The famous Swedish economist, Knut Wicksell, expounded the loanable-funds theory of interest, also known as the neo-classical theory of interest.
The loanable funds theory is an attempt to improve upon the classical theory of interest. It recognises that money can play a disturbing role in the saving and investment processes and thereby causes variations in the level of income.
Thus, it is a monetary approach to the theory of interest, as distinguished from that of the classical economists. In fact, the loanable funds theory synthesises both the monetary and non-monetary aspects of the problem.
According to the loanable funds theory, the rate of interest is the price that equates the demand for and supply of loanable funds.
Thus, fluctuations in the rate of interest arise from variations either in the demand for loans or in the supply of loans or credit funds available for lending.
This implies that interest is the price that equates the demand for loanable funds with the supply of loanable funds.
Loanable funds are “the sums of money supplied and demanded at any time in the money market.”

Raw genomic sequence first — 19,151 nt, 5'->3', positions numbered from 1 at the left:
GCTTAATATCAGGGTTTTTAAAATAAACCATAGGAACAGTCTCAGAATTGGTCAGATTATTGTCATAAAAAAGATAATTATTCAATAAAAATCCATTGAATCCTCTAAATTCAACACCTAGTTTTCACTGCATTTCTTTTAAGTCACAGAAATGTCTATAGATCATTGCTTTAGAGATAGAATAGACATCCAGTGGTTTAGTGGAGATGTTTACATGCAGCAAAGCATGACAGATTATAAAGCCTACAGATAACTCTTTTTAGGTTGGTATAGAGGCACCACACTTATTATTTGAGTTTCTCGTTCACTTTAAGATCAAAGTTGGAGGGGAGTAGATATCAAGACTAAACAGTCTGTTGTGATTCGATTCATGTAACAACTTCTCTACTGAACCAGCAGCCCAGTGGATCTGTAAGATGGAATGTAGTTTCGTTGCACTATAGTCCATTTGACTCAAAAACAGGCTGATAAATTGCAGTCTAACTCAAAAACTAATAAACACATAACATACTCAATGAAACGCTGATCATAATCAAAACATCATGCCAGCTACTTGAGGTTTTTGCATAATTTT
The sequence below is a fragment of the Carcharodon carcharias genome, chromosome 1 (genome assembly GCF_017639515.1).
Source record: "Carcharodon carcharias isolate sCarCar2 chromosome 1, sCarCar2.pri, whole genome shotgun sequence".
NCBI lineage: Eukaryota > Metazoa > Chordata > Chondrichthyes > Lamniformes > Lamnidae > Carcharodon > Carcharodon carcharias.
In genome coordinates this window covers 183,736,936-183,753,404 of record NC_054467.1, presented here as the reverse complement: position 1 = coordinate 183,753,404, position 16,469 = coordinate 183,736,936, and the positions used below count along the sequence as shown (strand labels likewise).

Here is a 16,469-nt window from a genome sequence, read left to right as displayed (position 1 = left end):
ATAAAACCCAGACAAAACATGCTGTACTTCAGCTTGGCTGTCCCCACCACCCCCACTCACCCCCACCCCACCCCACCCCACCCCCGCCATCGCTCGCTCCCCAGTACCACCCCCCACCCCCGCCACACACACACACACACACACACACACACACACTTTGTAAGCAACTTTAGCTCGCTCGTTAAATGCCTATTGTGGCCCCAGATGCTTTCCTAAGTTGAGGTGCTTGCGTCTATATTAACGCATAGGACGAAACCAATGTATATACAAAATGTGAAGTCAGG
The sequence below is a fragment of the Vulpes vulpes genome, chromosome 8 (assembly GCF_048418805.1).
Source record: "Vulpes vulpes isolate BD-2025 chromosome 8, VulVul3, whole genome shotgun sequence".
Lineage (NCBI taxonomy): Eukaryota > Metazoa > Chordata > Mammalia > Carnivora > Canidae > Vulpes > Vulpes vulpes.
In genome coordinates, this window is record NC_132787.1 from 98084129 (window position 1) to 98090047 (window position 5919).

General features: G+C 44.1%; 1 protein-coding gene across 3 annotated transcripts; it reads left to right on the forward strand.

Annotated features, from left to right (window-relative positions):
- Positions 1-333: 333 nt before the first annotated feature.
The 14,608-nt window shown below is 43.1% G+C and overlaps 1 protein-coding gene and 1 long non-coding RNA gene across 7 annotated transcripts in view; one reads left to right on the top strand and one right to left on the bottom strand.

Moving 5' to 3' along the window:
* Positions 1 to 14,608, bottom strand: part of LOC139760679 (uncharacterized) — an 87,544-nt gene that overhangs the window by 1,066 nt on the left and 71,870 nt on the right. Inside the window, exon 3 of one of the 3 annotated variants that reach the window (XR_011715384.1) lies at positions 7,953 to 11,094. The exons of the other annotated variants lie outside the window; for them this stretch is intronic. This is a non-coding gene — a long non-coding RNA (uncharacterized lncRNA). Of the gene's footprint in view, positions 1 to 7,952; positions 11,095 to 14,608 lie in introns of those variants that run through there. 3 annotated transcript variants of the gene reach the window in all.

The supply of ‘credit’ or funds available for lending would be influenced by the savings of the people and the additions to the money supply (usually through credit creation by banks) during that period.
Thus, the supply of loanable funds is constituted by the savings. (S) plus new money (new money supply resulting from credit creation by commercial banks). Thus, S + M is the total supply of loanable funds.
The demand side of the loanable funds, on the other hand, would be determined by the demand for investment plus the demand for hoarding money.
It should be noted here that if the hoarded money increases, there would be a curtailment corresponding in the supply of funds. Similarly, an increase in dishoarding will lead to an increase in the supply of loanable funds.
In short, thus, the demand for loanable funds is constituted by the investment expenditure a demand for investible fund (/) plus net hoarding (H), i.e., the demand for loanable funds for use as inactive cash balances. Thus, I + H is the total demand for loanable funds.
Thus, according to the loanable funds theory, the rate of interest is determined when the demand for loanable funds (I + H) and the supply of loanable funds (S + M) balance each other.
Evidently, the loanable funds theory is wider in scope than the classical theory. The classical theory considers the rate of interest as a function of saving and investment only. Symbolically:
r = f (I, S),
Where, r denotes the rate of interest, I stand for investment and S for saving.